When Buffet and his Land Shark Lager company rocked a deal with Stephen Ross and Dolphin Stadium there was plenty of excitement behind the business move. Some saw it as an interesting touch to entertainment surrounding the team and the stadium. Many didn't see it as the first domino in a series of celebrity acquisitions though.
As the Estefans came around and added a tinge of Hispanic flavor to the Dolphins then suggestions were raised as to the trend that was taking place. Marc Anthony solidified Ross' moves as an actual business approach, but still left people in confusion as to how it would affect the team in the long haul.
For one thing, the star power on board reaches out to an international audience, which obviously extends beyond the current Miami Dolphin fan base. Not that DolFans are not diverse, but the followings that these celebrities have are much larger than the core of Miami's faithfuls. From a business perspective, this could be an attempt to lure international companies into business talks with the Miami Dolphins. Many people say that Stephen Ross is a smart businessman and one that is usually ahead of the curve.
It would be dumb to believe that a multi-millionaire (or billionaire) would sell off pieces to the team for simply for the sake of entertainment. Besides, the presence of Buffet nor the Estafans nor Anthony will bring more wins to the Miami Dolphins. There must be a deeper, more complex reason behind such moves.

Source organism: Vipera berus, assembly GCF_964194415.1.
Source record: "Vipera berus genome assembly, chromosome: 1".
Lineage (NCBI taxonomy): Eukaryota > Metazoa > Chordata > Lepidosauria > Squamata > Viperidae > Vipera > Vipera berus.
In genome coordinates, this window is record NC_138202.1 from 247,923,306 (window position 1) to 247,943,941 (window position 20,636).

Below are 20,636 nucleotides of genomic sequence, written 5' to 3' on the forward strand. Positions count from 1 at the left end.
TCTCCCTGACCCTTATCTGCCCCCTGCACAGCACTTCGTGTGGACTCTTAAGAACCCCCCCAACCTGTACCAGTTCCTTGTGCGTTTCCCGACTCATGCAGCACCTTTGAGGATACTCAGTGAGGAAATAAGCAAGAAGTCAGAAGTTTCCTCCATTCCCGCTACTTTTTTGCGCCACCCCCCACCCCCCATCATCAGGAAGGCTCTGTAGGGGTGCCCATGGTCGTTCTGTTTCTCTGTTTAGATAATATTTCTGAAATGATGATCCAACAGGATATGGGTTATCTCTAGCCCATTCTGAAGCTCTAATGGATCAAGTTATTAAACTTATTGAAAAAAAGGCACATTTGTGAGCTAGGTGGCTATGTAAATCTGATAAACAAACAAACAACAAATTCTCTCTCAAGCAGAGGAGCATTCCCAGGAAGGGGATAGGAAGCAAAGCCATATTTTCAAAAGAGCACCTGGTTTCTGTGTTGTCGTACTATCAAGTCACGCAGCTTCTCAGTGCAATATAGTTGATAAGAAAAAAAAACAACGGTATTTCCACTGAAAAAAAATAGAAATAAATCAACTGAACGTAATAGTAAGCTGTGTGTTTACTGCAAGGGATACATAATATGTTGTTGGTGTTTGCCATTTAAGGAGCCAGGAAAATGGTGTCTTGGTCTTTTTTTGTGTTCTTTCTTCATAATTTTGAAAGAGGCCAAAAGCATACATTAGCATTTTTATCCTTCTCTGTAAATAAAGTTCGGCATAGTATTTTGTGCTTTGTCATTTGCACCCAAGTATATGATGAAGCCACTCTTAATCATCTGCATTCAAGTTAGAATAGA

After all, Ross purchased the team for over $1 billion and has made it clear that he will not make profit off the team with the price tag he bought it for. Thus, he turns his attention to the stadium and its revenue opportunities tied into the prestige of an NFL team. Sponsorships, naming rights, advertising and other marketing opportunities will be the focus of his attention. Not to mention, selling off pieces of the team helps alleviate that one billion dollar pocket hit that can hurt any wealthy individual in these times.
Whether the celebrities own one percent, five percent or ten percent of the team, the reality is that they are chipping away at a one billion dollar mammoth that Ross is carrying on his back.
In essence, the method behind the madness could very well be to attract a broader audience beyond the Dolphins fan base, which in turn could create a lucrative marketing pool for companies, both domestic and foreign. One thing is for sure and that is that Ross has reached out to the Hispanic community with aggressiveness and it seems like positive feedback has already been pouring in. Ross states that it is all in an effort to match the ownership with the diversity of community that exists in South Florida.
We don't know if the current roster of star minority owners is suffice for Ross' ambitions, but we do know that the Dolphins majority owner is aiming high and keeping positive attention on the team, while staying away from the X's and O's of the game. It's better that he leave that part the "The Big Tuna" and company.